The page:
The evening of October 30th 2009 was a special one for me. I was part of 80 plus audience that was treated to theatrical experience which won overwhelming applause.
More than 30 percent of the audience consisted of what may be called expatriate community. I was reminded of the good time at Globe in London, Wits theatre in Johannesburg, and the Kenya National theatre in Nairobi, where I enjoyed what my friend Marcel calls “a civilized way to spend an evening.”
This time round, the venue was the Caisse Socialle hall at Kacyiru. The ballet which was a corroborative project of a local group Amizero Dance group and an American one, Rebecca Davis companyp, put their experience and expertise together to put up a splendid performance.
“Differences explored”, the theme of the night with a universal relevance was timely for Rwandan audiences. The thrust of the message of the performance is aptly captured in the words of the groups’ choreographer Rebecca Davis who says it is a “story of challenges and rewards of building friendships across historical-cultural divisions”.
In other words, whether our differences are based on religion, ethnicity, language, gender or otherwise, there is a way for us to be simultaneously different and united as demonstrated in the story.
Performance arts, has a way of communicating that appeals to audiences in a different mode than other communication forms.
What makes it unique in relation to other forms of communication like education or public announcements is that it has the capacity to hold the attention of the audience by providing enjoyment, so that the messages are communicated without the people feeling they are being preached to.
Theater, in particular, has been used successfully worldwide to support development projects, health information dissemination, entertainment and as a vehicle for prompting social-cultural values.
From the Amizero dancing group and Rebecca Davis company performance, I realized that there was something crucial missing in our cultural milieu—a national theatre. When you have a stage, actors and audience, then you have theatre.
There is talent in Rwanda as demonstrated by the trio: Wesley Ruzibiza, Viateur Benimana, and Eugene Dushime whose performance of Rebecca Davis’s choreographic construction and movement motifs told the story of “differences” without uttering a word.
Experts like Rebbecca Davis, the Rwandan theater director-producer Hope Azeda, Ishyo and Goethe Institute are ready to train young talented performers.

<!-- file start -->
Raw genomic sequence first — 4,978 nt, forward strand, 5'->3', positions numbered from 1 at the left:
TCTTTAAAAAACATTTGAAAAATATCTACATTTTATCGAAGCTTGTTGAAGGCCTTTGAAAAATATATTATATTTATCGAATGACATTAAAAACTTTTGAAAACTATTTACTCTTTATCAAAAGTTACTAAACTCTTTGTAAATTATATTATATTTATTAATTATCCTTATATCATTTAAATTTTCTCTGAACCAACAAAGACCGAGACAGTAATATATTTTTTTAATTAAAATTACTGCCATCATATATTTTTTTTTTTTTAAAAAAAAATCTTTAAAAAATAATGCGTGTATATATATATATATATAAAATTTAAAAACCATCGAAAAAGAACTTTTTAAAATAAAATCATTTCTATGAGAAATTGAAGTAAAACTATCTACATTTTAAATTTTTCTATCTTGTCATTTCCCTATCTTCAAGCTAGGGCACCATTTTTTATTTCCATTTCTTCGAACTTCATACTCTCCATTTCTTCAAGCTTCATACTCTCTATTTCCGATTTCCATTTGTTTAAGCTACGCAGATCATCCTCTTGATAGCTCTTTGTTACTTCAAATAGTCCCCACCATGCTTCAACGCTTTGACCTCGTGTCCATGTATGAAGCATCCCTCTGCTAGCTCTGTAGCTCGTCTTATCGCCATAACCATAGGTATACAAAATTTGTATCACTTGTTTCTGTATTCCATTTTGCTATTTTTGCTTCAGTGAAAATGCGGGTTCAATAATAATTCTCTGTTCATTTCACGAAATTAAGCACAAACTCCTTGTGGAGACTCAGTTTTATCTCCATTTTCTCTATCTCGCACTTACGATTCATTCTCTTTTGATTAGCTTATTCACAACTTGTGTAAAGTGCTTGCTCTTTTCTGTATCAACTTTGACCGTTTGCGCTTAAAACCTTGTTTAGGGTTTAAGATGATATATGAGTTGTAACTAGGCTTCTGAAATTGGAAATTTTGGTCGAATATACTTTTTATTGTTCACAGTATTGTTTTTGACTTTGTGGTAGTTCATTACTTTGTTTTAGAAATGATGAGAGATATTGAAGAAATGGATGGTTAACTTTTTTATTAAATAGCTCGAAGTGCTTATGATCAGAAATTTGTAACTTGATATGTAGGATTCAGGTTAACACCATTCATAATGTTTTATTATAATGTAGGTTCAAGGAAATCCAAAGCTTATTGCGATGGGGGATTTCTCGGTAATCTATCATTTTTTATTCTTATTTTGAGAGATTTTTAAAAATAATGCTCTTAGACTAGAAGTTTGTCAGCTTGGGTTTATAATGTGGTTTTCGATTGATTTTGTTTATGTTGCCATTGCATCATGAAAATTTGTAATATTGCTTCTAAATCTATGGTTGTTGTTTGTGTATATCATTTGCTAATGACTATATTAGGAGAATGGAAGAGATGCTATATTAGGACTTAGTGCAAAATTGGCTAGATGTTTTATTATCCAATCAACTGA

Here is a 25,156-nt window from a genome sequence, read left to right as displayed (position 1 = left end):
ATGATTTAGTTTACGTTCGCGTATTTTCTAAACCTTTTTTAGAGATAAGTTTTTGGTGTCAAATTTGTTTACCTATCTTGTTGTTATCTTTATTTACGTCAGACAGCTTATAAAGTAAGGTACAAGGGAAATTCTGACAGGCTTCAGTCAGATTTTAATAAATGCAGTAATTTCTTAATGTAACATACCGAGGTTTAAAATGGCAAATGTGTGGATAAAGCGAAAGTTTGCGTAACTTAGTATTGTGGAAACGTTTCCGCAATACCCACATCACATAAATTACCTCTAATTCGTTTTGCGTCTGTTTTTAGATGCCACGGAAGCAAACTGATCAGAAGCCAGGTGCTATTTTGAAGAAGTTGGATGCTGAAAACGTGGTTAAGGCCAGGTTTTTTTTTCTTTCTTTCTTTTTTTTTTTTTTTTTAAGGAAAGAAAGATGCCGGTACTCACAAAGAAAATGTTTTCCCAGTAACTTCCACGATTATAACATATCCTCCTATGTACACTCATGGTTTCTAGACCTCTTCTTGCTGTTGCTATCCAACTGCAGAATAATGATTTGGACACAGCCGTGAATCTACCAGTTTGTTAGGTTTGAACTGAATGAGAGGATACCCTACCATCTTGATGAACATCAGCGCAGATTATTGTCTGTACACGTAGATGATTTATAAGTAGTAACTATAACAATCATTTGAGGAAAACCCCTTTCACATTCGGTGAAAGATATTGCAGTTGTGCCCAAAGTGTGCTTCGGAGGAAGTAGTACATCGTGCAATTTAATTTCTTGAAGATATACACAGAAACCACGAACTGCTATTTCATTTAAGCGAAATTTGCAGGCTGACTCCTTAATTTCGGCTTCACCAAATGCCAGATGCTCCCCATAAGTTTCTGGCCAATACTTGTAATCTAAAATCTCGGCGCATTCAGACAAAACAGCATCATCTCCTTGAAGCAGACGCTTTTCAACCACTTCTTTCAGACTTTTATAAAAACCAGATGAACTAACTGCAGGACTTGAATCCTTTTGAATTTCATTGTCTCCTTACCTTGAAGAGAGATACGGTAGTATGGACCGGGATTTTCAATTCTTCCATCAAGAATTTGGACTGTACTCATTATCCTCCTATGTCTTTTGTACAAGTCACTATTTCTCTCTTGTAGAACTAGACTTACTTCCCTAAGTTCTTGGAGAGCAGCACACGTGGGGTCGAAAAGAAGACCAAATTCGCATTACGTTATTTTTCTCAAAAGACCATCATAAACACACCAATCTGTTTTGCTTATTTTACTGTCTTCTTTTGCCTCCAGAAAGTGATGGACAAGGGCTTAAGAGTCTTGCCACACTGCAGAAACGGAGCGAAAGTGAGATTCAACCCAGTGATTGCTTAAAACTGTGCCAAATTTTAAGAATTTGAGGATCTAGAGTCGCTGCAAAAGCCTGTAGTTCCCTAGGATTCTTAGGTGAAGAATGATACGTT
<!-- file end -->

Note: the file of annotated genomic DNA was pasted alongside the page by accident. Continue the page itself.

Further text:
Rwandan could utilize available halls/stages at the National University of Rwanda, The Rwanda- French cultural Center, ETO Kicukiro among others to develop national theatre.
Besides the benefits of education and entertainment mentioned above, we should look at theatre as viable cultural/economic industry.
In countries where they have national theatres they are institutions located in ministries of culture, national heritage or education and may be independent of or part of national cultural centers.
In Kenya the National Theatre is a semi autonomous government agency mandated to provide space for rehearsal and staging of local as well as international productions.
In Rwanda we need a National theatre to provide space and management to promote national drama. Borrowing a leaf from our neighbors Uganda, the national theatre established by law is charged with providing and establishing theatres and cultural centers in the country, encouraging and developing cultural and artist activities and providing home to societies, groups and other organizations that deal in art and culture.
National theatres elsewhere have been credited for being animators and ambassadors of culture, sites for artistic events and trendsetters. The Ministry of Culture and sports will have invested well in a national theatre.
As a result of developing a national theatre, we shall have laid ground for a new industry and initiate an activity that will compliment football fandom that is evident in Kigali, thus generating employment, for actors, directors, producers and theatre critics.
If given the benefit of training and professional theatre exposure our actors and actresses will be competitive in the film industry locally and even internationally.
Recently Hollywood and Nollywood directors have been scouting for talent in East Africa and some East African actors and actresses have landed lucrative deals.
Whereas private theaters have thrived in some countries and in some cases overshadowed national theatres, where theatre has become a successful industry, like in Great Britain, they have played a vital role in their initial development.
I have hope that the need and potential of theatre in Rwanda will not escape the attention of individual artists and government, after all as my friend Fidel says “ Inkono ihira igihe:”